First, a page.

Marco RubioMarco RubioRepublicans giving Univision the cold shoulder: report Week ahead: Senate panel to vote on Trump's Labor pick Senators introduce new Iran sanctions MORE (@marcorubio) April 22, 2013
"Late last week opponents of comprehensive immigration reform began to exploit the Boston Marathon bombing. I urge restraint in that regard," Leahy said in his opening statement at an immigration reform hearing on Monday.
Leahy said the immigration bill would improve national security.
"The bill before us would serve to strengthen our national security by allowing us to focus our border security and enforcement efforts against those who would do us harm," Leahy said. "But a nation as strong as ours can welcome the oppressed and persecuted without making compromises on our security. We are capable of vigilance in our pursuit of these values."
A number of lawmakers have said the bombing should be factored into crafting a new immigration reform law. At around the same time that Rubio published his tweet, Sen. Rand PaulRand PaulSenate takes up NATO membership for Montenegro Overnight Defense: Civilian casualties raise questions about rules of engagement | Air Force nominee set for hearing | Senate takes up NATO membership for Montenegro Feehery: Freedom Caucus follies MORE (R-Ky.) released a letter to Senate Majority Leader Harry ReidHarry ReidAfter healthcare fail, 4 ways to revise conservative playbook Dem senator 'not inclined to filibuster' Gorsuch This obscure Senate rule could let VP Mike Pence fully repeal ObamaCare once and for all MORE (D-Nev.) and Senate Minority Leader Mitch McConnellMitch McConnellPath to 60 narrows for Trump pick Dems delay Senate panel vote on Supreme Court nominee This week: GOP picks up the pieces after healthcare defeat MORE (R-Ky.), arguing that the effort to overhaul the nation's immigration system should be paused until Congress fully investigates the Boston bombing and adds new protections into the legislation.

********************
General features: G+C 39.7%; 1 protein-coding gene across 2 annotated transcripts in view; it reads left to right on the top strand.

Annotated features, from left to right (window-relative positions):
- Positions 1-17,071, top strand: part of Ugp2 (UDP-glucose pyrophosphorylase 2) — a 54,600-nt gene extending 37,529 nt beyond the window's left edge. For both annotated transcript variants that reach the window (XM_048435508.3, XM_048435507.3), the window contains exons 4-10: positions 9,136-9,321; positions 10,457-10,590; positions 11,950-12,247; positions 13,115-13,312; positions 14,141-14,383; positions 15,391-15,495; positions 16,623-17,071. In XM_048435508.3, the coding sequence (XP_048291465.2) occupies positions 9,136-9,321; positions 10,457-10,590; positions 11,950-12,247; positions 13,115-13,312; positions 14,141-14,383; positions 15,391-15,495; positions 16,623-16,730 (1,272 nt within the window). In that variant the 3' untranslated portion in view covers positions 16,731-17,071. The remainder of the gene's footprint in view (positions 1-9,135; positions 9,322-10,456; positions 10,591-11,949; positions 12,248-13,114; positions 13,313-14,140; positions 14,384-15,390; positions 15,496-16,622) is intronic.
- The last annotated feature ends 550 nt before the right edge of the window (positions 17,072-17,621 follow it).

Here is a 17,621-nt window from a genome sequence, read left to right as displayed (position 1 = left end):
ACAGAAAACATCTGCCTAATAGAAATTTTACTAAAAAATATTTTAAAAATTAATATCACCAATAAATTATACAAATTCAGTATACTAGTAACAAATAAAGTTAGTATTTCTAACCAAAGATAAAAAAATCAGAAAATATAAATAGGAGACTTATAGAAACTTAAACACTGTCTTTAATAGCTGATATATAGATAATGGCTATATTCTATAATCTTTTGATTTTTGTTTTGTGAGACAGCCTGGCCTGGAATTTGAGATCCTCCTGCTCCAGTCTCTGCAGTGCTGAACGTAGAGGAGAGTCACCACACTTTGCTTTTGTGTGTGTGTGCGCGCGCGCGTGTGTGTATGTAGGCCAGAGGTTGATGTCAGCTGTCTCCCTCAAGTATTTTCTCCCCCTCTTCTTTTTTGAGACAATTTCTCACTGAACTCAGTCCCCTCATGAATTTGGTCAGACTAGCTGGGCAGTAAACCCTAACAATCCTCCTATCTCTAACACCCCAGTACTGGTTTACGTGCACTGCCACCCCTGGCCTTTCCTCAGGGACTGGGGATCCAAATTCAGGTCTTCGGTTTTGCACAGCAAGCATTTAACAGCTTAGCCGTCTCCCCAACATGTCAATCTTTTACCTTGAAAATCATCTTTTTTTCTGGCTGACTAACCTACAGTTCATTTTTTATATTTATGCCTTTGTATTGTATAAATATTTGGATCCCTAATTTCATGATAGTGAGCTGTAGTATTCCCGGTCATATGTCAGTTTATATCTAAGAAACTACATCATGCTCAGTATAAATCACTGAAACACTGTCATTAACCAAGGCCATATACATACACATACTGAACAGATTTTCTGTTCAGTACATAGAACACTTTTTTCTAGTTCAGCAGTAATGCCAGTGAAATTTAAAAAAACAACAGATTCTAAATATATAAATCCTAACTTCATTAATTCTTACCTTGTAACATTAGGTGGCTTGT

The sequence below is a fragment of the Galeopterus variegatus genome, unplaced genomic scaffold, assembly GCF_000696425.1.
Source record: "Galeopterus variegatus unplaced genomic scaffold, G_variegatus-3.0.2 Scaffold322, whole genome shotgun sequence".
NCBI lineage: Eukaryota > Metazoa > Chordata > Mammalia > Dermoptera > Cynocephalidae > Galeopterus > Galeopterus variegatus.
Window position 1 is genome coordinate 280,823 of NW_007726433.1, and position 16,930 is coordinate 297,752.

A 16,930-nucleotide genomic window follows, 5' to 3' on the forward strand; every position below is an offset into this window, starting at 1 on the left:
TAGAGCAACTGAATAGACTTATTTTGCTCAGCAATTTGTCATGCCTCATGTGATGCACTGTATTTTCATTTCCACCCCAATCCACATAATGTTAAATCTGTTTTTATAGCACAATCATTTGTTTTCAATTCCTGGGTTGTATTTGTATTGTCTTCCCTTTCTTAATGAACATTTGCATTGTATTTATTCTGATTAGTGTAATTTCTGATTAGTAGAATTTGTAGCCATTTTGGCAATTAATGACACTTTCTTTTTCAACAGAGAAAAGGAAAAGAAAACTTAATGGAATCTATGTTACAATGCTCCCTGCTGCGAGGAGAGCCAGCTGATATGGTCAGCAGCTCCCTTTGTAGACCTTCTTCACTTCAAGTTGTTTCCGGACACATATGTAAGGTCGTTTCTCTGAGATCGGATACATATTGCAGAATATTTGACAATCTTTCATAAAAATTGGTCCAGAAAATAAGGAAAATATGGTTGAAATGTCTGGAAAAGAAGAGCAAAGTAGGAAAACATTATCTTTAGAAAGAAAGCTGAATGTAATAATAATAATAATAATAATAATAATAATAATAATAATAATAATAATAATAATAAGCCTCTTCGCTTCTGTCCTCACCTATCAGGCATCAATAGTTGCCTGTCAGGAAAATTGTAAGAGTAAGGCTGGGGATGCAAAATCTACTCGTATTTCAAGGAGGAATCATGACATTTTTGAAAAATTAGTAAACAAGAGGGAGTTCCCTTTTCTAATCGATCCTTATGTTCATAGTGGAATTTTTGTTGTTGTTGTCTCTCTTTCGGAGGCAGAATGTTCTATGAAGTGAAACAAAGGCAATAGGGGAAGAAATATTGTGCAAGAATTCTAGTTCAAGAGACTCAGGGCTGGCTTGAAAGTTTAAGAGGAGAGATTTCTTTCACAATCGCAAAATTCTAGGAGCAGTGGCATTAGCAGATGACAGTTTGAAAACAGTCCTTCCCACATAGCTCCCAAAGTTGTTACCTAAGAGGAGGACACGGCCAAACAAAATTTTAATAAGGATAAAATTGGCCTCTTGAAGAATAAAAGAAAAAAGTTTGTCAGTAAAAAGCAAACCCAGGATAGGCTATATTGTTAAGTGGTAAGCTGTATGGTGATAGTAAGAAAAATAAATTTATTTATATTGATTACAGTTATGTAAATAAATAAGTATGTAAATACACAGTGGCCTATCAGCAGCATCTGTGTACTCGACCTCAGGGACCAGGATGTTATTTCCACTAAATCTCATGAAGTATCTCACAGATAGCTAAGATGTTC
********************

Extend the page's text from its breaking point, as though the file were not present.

In the letter, Paul argued that "the Senate needs a thorough examination of the facts in Massachusetts to see if legislation is necessary to prevent a similar situation in the future."
—This story was updated at 12:21 p.m.